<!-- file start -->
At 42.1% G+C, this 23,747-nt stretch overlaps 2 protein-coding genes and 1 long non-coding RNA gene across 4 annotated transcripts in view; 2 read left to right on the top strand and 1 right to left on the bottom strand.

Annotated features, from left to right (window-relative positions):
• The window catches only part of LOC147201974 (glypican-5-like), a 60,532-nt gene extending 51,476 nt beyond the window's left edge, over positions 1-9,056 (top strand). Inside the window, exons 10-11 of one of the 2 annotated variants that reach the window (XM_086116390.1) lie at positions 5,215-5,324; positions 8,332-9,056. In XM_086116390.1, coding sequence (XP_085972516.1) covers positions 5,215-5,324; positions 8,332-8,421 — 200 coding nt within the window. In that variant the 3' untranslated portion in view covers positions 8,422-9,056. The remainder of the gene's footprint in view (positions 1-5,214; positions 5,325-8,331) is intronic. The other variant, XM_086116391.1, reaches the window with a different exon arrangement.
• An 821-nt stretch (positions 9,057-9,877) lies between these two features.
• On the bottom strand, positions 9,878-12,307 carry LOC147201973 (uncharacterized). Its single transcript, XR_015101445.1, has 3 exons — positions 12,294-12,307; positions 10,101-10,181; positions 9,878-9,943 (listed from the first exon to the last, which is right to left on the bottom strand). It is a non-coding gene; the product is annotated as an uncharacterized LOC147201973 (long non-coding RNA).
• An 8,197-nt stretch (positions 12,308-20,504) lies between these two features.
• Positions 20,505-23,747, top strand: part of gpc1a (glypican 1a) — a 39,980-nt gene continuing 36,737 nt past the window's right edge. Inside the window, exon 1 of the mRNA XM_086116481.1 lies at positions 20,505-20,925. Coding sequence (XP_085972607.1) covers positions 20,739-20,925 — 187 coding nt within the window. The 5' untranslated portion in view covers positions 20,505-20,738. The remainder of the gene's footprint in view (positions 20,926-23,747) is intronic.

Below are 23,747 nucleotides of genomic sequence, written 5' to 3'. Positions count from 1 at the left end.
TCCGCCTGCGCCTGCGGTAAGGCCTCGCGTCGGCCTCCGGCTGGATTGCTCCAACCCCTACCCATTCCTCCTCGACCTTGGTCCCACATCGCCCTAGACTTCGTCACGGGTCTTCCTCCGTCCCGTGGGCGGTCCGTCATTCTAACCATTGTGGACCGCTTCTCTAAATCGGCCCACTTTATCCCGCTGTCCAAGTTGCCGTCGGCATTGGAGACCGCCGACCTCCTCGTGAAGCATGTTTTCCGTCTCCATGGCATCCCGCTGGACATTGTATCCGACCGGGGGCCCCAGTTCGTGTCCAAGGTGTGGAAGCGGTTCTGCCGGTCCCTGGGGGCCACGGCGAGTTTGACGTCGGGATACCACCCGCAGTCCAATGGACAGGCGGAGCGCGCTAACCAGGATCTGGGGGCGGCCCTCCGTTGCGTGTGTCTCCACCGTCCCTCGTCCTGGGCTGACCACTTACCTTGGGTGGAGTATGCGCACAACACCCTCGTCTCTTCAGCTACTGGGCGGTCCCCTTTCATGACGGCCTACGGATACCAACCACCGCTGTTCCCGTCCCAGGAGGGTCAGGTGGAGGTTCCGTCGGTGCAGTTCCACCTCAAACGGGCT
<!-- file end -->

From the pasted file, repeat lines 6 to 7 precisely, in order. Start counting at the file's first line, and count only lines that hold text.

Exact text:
• An 8,197-nt stretch (positions 12,308-20,504) lies between these two features.
• Positions 20,505-23,747, top strand: part of gpc1a (glypican 1a) — a 39,980-nt gene continuing 36,737 nt past the window's right edge. Inside the window, exon 1 of the mRNA XM_086116481.1 lies at positions 20,505-20,925. Coding sequence (XP_085972607.1) covers positions 20,739-20,925 — 187 coding nt within the window. The 5' untranslated portion in view covers positions 20,505-20,738. The remainder of the gene's footprint in view (positions 20,926-23,747) is intronic.